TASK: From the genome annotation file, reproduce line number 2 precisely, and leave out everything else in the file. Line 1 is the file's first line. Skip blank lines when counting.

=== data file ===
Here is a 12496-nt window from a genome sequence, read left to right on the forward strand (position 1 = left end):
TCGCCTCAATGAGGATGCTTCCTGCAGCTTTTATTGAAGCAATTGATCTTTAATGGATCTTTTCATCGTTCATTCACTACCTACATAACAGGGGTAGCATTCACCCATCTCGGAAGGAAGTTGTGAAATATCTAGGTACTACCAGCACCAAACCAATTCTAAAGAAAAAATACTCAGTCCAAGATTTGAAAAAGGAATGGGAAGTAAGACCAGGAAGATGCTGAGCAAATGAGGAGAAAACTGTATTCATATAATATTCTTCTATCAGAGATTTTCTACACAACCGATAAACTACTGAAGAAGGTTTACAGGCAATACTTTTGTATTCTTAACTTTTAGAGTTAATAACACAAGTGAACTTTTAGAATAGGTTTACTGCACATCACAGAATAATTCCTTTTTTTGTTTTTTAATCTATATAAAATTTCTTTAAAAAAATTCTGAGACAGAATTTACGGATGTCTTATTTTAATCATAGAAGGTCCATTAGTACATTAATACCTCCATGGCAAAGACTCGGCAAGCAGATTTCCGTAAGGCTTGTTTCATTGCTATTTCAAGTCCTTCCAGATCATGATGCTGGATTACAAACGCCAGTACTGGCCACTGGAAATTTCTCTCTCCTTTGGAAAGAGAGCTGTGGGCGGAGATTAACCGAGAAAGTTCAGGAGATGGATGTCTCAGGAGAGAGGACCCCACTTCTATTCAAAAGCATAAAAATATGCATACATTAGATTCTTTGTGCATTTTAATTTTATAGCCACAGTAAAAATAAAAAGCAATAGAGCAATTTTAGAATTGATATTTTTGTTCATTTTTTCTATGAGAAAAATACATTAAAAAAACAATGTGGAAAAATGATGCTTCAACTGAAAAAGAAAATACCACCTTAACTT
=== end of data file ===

TCGCCTCAATGAGGATGCTTCCTGCAGCTTTTATTGAAGCAATTGATCTTTAATGGATCTTTTCATCGTTCATTCACTACCTACATAACAGGGGTAGCATTCACCCATCTCGGAAGGAAGTTGTGAAATATCTAGGTACTACCAGCACCAAACCAATTCTAAAGAAAAAATACTCAGTCCAAGATTTGAAAAAGGAATGGGAAGTAAGACCAGGAAGATGCTGAGCAAATGAGGAGAAAACTGTATTCATATAATATTCTTCTATCAGAGATTTTCTACACAACCGATAAACTACTGAAGAAGGTTTACAGGCAATACTTTTGTATTCTTAACTTTTAGAGTTAATAACACAAGTGAACTTTTAGAATAGGTTTACTGCACATCACAGAATAATTCCTTTTTTTGTTTTTTAATCTATATAAAATTTCTTTAAAAAAATTCTGAGACAGAATTTACGGATGTCTTATTTTAATCATAGAAGGTCCATTAGTACATTAATACCTCCATGGCAAAGACTCGGCAAGCAGATTTCCGTAAGGCTTGTTTCATTGCTATTTCAAGTCCTTCCAGATCATGATGCTGGATTACAAACGCCAGTACTGGCCACTGGAAATTTCTCTCTCCTTTGGAAAGAGAGCTGTGGGCGGAGATTAACCGAGAAAGTTCAGGAGATGGATGTCTCAGGAGAGAGGACCCCACTTCTATTCAAAAGCATAAAAATATGCATACATTAGATTCTTTGTGCATTTTAATTTTATAGCCACAGTAAAAATAAAAAGCAATAGAGCAATTTTAGAATTGATATTTTTGTTCATTTTTTCTATGAGAAAAATACATTAAAAAAACAATGTGGAAAAATGATGCTTCAACTGAAAAAGAAAATACCACCTTAACTT